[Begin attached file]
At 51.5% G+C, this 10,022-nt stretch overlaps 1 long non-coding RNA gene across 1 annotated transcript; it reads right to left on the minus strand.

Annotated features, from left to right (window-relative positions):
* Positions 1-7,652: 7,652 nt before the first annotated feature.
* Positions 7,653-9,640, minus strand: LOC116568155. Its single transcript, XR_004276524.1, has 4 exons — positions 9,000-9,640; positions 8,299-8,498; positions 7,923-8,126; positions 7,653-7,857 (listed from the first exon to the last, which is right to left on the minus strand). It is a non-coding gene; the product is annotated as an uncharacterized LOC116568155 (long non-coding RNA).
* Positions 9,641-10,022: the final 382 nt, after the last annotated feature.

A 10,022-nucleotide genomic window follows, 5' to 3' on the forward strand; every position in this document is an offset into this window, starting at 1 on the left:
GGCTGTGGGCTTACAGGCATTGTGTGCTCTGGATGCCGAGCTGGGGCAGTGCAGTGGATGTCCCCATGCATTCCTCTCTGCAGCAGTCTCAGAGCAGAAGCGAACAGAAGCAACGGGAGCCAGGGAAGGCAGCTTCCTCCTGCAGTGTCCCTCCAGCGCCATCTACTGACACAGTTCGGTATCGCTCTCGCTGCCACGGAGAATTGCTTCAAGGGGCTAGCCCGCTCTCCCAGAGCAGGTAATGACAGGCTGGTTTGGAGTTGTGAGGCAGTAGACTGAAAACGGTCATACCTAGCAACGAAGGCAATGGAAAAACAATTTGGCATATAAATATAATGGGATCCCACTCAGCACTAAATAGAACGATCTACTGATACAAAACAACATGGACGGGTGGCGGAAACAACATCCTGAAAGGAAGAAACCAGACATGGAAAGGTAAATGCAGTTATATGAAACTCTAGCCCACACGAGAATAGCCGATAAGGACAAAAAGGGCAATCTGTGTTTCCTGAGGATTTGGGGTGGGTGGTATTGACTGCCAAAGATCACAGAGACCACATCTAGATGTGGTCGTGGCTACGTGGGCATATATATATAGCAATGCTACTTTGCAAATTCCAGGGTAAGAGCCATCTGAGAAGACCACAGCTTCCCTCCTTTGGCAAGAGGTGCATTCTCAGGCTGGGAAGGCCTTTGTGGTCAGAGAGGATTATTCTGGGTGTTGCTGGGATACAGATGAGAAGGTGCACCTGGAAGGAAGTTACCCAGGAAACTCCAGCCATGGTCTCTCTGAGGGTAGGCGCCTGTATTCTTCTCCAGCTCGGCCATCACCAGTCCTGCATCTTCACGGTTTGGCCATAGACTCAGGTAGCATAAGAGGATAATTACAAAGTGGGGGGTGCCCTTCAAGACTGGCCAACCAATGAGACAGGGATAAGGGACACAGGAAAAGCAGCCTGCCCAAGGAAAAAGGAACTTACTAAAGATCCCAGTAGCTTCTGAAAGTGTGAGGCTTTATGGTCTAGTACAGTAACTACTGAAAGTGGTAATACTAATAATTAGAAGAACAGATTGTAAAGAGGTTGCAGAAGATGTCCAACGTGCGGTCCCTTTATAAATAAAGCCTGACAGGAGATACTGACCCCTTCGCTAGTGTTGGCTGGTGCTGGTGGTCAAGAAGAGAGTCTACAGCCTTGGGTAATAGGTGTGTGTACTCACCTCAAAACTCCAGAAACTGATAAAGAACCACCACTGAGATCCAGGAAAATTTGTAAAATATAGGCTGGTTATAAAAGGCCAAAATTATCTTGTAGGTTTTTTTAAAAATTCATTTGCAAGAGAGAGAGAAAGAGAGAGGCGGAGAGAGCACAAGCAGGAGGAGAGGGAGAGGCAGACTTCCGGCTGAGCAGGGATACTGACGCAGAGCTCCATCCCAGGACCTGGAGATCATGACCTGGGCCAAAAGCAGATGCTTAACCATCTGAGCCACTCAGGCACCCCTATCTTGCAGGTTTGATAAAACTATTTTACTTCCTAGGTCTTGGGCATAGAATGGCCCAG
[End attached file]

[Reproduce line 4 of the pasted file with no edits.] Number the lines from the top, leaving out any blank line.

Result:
* Positions 7,653-9,640, minus strand: LOC116568155. Its single transcript, XR_004276524.1, has 4 exons — positions 9,000-9,640; positions 8,299-8,498; positions 7,923-8,126; positions 7,653-7,857 (listed from the first exon to the last, which is right to left on the minus strand). It is a non-coding gene; the product is annotated as an uncharacterized LOC116568155 (long non-coding RNA).